I had a couple of mantras working for me today. Most of them came from three specific songs I kept repeating on my Spotify after the 4 mile marker, and one bible quote that my mom loves and that really helps me in my scariest moments in life.
“I can do all things through Christ, who strengthens me.” -Philippians 4:19
I even saw a girl wearing a t-shirt that said “Team 419” with that quote on the back before the race started. I quietly hoped she would be in my pace group but she was much faster than me and I lost her quickly.
Just past the 5 mile marker, coming into the last mile, a song I snuck onto my Spotify a few weeks ago and purposely forgot about came on. I had lined it up on my Spotify so that it would be where I estimated would be the last three minutes of my race, but I had run faster than I wanted and I would end up listening to it 3 times in a row.
The song was “The Only Way I Know,” by Jason Aldean, featuring Luke Bryan and Eric Church. I LOVE country music when I run (the upbeat songs of course), and this song is so motivating and rock and roll. I was so happy with myself for forgetting about it once I’d put it on my playlist so it hadn’t been worn out by the time it came on when I really wanted to stop and walk for longer than my designated 1 minute.
Once the song hit the chorus I, without even realizing it, was singing along. I was smiling. I was GRINNING. I was running the longest race I’ve run, with only a few, maybe 18(?) people behind me out of almost 200, and I was happy as a clam. I sang along – “full throttle, wide open, you get tired and you don’t show it, dig a little deeper when you think you can’t dig no more. That’s the only way I know.”
As I rounded the bend, the song on its third play, cruising, even wanting to dance to the song, I heard the words in the song – “hit the wall, smokin’ and spittin’ – still ain’t thinkin’ bout nothing but winning.” Talk about a final push!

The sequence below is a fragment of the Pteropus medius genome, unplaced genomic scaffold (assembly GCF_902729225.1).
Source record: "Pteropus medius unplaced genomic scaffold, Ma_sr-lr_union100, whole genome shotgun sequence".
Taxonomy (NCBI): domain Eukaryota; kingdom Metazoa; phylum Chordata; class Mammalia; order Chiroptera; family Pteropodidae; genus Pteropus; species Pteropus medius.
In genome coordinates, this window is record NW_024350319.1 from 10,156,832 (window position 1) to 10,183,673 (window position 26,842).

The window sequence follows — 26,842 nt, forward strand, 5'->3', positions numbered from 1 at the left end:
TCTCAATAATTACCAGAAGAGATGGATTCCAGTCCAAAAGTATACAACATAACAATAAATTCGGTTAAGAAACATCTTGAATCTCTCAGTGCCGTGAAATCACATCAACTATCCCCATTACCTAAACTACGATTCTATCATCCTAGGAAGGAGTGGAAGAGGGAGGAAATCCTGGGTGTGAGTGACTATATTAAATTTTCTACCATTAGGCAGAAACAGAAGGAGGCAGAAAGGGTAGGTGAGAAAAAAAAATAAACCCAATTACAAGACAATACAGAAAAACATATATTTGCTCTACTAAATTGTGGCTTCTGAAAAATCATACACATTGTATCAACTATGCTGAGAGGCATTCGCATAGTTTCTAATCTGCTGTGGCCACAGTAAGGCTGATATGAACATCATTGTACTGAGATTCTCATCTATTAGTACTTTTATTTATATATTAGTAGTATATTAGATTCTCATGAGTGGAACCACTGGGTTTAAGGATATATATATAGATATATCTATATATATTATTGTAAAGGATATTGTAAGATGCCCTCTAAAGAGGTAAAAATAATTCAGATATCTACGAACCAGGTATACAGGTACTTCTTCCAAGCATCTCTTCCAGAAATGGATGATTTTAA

I saw my Dad just before the finish line, smiling. He was meeting us at the race because it was out by where he worked (God bless the man for working on a Saturday… and a Sunday tomorrow…), and hadn’t been there in time for the start. I’d told him to take his time because it was going to take me a while. I had texted my mom simply “3,” “4,” and “5,” as I hit each marker, sort of as a motivator, a reward to myself for each mile, and by 5 she was frantically texting my dad he better get there soon! I was so happy to see he’d made it I couldn’t wipe the ridiculous, goofy grin off my face. There I was, huffing in from the last of the 10K runners, the only people behind me still not around the last bend, looking like last damn place, and I was grinning like a fool.
Then I saw my Aunt Marcia! The race was in her neighborhood but her number had changed and we hadn’t been able to get a hold of her to come to the race so I was totally surprised. I heard “Go Nevie go!” and thought it was my mom – I looked and there was my aunt, holding up her phone to take pictures, right next to my mom! I was in total elation. Turns out my Aunt Cynthia was there too!
While I was hanging around after my finish (official “gun” time – a chip time wouldn’t have been more than a 5-10 second difference, as small as the race was) of 1:06:28 – less than doubling my previous week’s 5K PR time! – a song came on from the DJ booth that I felt I could rightfully claim for myself, just for the moment.
I’ve never been athletic. I’m still not athletic. I’m not fast. I’m not thin. I’m not physically strong. I’m not really even very disciplined.
But I’ve got three things going for me that give me an edge in this running thing.
I’m tough as hell, stubborn as an ox when I want something, and I am brave.
“There goes a fighter… This one’s a fighter.”